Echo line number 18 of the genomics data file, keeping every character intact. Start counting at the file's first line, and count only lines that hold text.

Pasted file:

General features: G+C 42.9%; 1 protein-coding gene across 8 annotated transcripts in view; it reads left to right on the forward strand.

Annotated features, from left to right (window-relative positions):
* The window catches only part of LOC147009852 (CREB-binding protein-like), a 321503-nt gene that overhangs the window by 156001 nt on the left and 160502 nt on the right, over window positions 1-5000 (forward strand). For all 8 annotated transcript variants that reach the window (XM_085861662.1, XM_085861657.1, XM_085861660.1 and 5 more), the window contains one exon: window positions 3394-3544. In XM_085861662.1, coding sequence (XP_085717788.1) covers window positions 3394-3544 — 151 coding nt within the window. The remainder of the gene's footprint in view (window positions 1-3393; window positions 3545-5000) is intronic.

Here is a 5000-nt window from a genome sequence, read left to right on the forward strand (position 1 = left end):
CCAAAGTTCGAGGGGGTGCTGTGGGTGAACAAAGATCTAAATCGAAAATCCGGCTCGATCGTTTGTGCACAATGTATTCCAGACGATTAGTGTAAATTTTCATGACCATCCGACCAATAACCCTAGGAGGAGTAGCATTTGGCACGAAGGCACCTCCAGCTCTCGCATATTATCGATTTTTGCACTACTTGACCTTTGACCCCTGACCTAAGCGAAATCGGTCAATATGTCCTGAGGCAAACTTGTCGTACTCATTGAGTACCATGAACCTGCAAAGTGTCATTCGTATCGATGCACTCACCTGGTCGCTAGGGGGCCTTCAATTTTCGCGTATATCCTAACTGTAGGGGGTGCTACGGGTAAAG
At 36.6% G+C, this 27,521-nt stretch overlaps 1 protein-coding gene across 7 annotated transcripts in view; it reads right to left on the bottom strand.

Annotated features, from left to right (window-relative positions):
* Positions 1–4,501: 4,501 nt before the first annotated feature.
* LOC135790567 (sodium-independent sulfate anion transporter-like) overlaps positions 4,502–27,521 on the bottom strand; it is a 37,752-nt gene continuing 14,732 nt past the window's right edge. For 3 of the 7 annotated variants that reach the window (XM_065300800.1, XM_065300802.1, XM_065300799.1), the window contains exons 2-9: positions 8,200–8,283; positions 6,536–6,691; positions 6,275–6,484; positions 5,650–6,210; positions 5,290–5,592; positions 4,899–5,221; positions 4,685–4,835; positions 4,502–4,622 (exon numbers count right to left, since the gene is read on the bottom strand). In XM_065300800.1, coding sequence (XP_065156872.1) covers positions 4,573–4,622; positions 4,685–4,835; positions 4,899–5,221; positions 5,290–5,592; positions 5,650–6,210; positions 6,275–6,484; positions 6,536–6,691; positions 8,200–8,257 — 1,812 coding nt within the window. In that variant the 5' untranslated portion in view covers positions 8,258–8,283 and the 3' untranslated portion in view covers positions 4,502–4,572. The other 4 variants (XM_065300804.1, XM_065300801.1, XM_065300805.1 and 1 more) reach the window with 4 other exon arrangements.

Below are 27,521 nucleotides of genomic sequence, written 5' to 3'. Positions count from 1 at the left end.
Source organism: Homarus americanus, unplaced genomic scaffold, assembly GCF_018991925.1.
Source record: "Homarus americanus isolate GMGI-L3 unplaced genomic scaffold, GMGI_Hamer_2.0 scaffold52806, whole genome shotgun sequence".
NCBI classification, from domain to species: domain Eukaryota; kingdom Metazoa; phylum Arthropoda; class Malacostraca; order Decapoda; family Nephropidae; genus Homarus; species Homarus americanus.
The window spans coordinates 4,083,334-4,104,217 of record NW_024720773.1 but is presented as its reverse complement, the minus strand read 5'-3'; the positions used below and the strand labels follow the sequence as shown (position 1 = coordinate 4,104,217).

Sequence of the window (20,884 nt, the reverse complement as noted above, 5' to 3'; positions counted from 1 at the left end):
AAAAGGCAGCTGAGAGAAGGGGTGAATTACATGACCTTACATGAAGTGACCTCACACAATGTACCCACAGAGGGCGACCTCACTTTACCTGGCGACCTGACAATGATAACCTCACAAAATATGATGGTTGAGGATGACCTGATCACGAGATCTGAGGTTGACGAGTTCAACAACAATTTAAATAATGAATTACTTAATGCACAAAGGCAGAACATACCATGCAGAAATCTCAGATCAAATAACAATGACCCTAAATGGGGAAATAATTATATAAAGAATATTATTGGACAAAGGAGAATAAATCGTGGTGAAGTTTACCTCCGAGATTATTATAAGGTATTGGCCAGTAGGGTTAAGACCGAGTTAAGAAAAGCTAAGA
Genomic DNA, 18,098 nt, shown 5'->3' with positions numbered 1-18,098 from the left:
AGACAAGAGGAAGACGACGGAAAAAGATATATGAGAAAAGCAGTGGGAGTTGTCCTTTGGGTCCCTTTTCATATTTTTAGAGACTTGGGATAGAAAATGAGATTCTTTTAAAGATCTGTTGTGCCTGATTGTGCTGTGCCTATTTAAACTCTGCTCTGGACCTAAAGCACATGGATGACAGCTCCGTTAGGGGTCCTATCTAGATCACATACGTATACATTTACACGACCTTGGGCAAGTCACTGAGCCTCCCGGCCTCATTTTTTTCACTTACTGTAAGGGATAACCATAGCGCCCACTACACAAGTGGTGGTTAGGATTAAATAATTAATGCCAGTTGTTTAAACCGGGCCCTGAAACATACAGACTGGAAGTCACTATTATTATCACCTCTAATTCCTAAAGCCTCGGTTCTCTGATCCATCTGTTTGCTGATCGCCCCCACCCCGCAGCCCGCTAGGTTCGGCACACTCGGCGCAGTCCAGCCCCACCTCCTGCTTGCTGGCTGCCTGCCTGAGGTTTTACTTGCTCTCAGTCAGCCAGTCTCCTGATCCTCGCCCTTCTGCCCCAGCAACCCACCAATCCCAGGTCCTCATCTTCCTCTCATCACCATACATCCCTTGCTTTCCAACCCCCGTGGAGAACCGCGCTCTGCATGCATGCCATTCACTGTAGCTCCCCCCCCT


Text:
AGACAAGAGGAAGACGACGGAAAAAGATATATGAGAAAAGCAGTGGGAGTTGTCCTTTGGGTCCCTTTTCATATTTTTAGAGACTTGGGATAGAAAATGAGATTCTTTTAAAGATCTGTTGTGCCTGATTGTGCTGTGCCTATTTAAACTCTGCTCTGGACCTAAAGCACATGGATGACAGCTCCGTTAGGGGTCCTATCTAGATCACATACGTATACATTTACACGACCTTGGGCAAGTCACTGAGCCTCCCGGCCTCATTTTTTTCACTTACTGTAAGGGATAACCATAGCGCCCACTACACAAGTGGTGGTTAGGATTAAATAATTAATGCCAGTTGTTTAAACCGGGCCCTGAAACATACAGACTGGAAGTCACTATTATTATCACCTCTAATTCCTAAAGCCTCGGTTCTCTGATCCATCTGTTTGCTGATCGCCCCCACCCCGCAGCCCGCTAGGTTCGGCACACTCGGCGCAGTCCAGCCCCACCTCCTGCTTGCTGGCTGCCTGCCTGAGGTTTTACTTGCTCTCAGTCAGCCAGTCTCCTGATCCTCGCCCTTCTGCCCCAGCAACCCACCAATCCCAGGTCCTCATCTTCCTCTCATCACCATACATCCCTTGCTTTCCAACCCCCGTGGAGAACCGCGCTCTGCATGCATGCCATTCACTGTAGCTCCCCCCCCT